Israel has issued work permits to some 18,500 Gazans, COGAT, the Israeli defense ministry body responsible for Palestinian civil affairs, said on Tuesday.
Since September 13, six Palestinians have been killed and nearly 100 wounded during violence at the border, according to figures from the health ministry in Gaza.
Armed conflict sporadically erupts between Israel and militants in the Gaza Strip.
In May, an exchange of Israeli air strikes and Gaza rocket fire resulted in the deaths of 34 Palestinians and one Israeli.


Interview: Rosatom ready to take on competition for KSA’s nuclear energy requirements, says Russian exec

Updated 24 September 2023

Interview: Rosatom ready to take on competition for KSA’s nuclear energy requirements, says Russian exec

  • Kirill Komarov says the Russian state-owned company has almost 80 years of experience on nuclear energy development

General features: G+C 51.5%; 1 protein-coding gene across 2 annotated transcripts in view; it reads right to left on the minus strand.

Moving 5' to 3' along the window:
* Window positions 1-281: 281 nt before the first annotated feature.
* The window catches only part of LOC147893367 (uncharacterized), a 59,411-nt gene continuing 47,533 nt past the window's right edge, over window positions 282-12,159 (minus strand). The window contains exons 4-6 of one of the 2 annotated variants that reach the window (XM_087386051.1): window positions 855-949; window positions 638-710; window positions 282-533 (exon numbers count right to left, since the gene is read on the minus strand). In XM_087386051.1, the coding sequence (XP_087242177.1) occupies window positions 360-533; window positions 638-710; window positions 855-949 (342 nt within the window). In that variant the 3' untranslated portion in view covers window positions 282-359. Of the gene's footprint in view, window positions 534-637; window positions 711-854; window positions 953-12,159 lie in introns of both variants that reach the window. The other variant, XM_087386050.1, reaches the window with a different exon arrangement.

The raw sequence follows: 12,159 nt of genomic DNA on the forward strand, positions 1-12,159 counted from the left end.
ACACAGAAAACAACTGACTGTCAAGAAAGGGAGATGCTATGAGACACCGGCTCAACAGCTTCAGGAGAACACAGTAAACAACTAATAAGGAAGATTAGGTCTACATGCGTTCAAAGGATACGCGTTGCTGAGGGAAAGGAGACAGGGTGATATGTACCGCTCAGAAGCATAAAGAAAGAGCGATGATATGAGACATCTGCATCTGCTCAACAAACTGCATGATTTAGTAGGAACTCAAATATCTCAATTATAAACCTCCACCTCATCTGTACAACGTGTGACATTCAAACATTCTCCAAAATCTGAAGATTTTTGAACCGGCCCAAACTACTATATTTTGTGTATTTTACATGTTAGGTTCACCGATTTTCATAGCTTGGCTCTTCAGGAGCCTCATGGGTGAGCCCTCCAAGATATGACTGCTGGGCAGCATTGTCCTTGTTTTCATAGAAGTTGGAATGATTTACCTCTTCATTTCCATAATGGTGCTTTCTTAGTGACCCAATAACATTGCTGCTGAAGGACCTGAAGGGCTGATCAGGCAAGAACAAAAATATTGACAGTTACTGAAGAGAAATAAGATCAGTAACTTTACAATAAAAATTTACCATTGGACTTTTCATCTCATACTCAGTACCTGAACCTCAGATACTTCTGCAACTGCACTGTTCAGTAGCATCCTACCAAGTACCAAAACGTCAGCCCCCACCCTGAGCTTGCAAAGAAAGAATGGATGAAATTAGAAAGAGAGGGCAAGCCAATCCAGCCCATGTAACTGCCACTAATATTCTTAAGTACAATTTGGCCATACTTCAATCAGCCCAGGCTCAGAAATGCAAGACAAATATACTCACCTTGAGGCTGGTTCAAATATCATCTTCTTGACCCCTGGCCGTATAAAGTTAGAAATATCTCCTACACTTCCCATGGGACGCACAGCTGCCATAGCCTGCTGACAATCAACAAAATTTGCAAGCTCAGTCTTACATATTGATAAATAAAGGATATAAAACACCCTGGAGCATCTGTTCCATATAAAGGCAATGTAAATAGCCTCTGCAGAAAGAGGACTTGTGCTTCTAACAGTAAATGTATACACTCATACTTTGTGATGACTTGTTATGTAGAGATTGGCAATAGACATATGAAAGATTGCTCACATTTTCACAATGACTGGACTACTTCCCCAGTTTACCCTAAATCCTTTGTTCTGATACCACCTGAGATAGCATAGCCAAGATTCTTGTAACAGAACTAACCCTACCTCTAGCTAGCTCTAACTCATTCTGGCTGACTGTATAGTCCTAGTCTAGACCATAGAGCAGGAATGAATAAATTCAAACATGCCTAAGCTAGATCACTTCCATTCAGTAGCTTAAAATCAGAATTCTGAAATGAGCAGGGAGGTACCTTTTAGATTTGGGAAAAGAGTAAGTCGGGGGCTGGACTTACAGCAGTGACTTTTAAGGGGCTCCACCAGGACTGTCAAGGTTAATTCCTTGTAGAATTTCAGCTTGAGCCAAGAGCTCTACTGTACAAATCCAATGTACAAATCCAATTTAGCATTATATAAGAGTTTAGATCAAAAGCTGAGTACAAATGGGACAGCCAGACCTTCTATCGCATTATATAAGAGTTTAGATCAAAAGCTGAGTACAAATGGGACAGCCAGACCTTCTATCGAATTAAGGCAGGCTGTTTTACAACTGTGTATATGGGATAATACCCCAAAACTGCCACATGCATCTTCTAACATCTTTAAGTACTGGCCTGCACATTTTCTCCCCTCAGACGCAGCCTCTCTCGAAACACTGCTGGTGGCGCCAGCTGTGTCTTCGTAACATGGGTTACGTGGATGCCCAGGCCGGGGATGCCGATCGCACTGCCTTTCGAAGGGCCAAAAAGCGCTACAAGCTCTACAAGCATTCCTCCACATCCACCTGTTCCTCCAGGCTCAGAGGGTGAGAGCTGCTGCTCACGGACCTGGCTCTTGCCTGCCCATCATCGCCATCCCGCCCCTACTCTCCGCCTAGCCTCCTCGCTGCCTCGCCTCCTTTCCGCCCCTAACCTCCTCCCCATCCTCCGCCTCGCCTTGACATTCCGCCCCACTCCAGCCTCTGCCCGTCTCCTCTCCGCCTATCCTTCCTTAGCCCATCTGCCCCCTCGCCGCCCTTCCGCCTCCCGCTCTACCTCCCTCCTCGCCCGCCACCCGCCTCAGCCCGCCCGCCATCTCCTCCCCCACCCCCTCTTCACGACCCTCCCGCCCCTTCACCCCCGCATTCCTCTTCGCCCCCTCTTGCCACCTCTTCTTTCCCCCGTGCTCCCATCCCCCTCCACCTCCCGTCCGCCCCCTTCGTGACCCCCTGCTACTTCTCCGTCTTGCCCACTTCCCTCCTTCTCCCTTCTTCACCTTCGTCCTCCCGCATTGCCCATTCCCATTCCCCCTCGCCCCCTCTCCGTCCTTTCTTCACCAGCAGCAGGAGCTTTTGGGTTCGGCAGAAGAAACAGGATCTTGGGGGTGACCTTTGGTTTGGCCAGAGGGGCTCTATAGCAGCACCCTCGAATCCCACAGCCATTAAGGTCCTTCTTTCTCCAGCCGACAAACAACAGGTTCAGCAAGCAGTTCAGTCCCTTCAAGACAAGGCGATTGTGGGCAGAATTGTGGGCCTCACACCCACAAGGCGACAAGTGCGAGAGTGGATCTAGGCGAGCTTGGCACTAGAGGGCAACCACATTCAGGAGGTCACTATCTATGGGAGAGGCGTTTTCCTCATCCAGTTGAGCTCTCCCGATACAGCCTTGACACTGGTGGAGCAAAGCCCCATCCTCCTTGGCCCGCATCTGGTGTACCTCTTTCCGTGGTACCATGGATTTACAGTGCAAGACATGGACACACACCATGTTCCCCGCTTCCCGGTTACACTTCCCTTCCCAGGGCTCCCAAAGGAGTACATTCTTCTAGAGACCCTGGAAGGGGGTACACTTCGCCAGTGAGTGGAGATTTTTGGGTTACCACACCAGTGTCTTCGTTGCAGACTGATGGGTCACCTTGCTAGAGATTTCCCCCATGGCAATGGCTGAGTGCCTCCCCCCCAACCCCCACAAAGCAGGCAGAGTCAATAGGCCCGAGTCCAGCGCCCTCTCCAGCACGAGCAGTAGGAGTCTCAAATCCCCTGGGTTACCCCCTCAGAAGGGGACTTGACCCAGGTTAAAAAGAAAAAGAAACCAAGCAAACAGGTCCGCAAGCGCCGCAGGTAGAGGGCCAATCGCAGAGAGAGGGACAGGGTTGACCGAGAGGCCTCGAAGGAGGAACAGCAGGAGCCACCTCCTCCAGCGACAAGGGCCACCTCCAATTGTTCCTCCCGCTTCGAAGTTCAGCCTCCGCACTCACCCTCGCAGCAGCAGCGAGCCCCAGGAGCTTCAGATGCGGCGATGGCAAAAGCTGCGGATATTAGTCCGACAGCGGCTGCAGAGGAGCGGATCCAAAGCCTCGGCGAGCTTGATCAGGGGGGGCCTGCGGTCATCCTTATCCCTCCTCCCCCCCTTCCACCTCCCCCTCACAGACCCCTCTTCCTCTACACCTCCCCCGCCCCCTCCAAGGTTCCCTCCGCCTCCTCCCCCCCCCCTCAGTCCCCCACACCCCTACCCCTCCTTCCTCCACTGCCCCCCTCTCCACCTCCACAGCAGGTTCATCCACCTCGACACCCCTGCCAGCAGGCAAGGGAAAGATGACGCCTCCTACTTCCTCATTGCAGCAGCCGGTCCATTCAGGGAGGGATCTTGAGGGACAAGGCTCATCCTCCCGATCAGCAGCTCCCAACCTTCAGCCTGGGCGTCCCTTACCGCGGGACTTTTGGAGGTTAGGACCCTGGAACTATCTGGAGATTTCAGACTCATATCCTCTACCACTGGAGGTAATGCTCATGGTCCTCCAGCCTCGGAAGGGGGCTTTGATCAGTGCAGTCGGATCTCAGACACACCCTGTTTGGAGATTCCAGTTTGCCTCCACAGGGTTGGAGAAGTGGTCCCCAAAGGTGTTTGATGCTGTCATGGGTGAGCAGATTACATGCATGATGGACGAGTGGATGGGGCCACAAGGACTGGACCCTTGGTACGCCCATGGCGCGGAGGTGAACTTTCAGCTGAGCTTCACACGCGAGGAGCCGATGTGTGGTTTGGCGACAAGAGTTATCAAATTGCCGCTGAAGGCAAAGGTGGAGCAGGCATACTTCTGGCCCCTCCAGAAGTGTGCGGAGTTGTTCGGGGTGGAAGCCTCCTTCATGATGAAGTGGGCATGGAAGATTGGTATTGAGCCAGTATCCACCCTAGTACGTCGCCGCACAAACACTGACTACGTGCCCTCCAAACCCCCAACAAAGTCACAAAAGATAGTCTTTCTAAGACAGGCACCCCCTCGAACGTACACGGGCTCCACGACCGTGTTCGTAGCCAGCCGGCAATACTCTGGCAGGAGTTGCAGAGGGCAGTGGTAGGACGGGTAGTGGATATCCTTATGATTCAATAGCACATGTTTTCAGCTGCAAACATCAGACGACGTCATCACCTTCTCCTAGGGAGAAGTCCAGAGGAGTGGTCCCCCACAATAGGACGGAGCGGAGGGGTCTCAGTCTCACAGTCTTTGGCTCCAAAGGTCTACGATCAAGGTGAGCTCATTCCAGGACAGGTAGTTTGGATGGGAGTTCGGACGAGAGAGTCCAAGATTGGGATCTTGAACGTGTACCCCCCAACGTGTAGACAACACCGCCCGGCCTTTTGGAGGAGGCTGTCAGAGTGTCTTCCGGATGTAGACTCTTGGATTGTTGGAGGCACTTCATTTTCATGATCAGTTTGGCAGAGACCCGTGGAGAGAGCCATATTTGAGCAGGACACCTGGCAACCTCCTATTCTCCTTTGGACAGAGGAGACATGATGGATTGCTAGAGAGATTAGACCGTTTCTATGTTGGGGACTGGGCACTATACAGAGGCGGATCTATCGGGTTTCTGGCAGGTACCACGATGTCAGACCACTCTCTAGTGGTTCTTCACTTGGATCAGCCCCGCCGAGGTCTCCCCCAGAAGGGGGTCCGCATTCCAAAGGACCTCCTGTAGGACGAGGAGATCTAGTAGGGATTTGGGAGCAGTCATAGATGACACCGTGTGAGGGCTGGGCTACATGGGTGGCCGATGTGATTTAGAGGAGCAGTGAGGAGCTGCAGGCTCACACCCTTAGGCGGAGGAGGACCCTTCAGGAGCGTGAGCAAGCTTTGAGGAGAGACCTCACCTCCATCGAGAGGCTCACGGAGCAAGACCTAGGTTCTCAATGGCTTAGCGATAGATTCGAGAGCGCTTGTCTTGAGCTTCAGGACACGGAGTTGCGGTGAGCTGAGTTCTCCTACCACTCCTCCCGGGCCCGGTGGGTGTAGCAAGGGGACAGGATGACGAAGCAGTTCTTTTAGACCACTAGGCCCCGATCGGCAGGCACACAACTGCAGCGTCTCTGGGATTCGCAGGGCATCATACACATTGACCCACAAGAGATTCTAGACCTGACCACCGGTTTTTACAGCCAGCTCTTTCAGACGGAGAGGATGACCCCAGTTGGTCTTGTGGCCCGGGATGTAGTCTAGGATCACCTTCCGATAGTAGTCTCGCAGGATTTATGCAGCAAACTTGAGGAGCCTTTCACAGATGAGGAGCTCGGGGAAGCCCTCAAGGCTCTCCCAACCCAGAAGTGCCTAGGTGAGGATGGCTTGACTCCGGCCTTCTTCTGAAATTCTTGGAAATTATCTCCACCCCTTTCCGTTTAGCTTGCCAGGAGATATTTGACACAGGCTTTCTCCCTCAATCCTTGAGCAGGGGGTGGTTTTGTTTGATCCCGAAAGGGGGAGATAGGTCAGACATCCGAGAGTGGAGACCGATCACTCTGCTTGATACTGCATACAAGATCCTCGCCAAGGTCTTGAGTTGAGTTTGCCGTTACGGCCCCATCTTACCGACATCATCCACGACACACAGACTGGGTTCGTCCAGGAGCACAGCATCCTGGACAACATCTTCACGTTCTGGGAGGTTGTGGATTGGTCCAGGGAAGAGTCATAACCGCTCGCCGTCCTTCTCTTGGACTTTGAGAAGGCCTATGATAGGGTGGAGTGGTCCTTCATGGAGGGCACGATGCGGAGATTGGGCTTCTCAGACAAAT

• Adds that Rosatom has built 81 units with VVER reactors, which comply with all post-Fukushima safety requirements

Described as a recognized leader in the field of nuclear technologies, with a share of about 40 percent of the global market, the Russian state-owned corporation Rosatom is bidding to win a contract for the construction of a nuclear power plant in the Kingdom.
During an exclusive interview with Arab News, Kirill Komarov, Rosatom’s first deputy director general for corporate development and international business, spoke about the potential for Russian-Saudi cooperation in the field of nuclear energy and his company’s plans in the Kingdom.

What agreements currently exist between the Russian state-owned nuclear energy company Rosatom and Saudi Arabia?

Our cooperation with the Kingdom of Saudi Arabia is based on an Intergovernmental Agreement on Cooperation in the Field of Peaceful Uses of Atomic Energy, signed in the summer of 2015. Since 2017, Saudi Arabia has been carefully working on the selection of a suitable technology for the first nuclear power plant in the Kingdom.
Rosatom, as one of the world’s leading vendors, is certainly part of this process. In addition, there is a program of cooperation in a number of promising areas: the nuclear fuel cycle, low-power reactors, nuclear science and technology centers.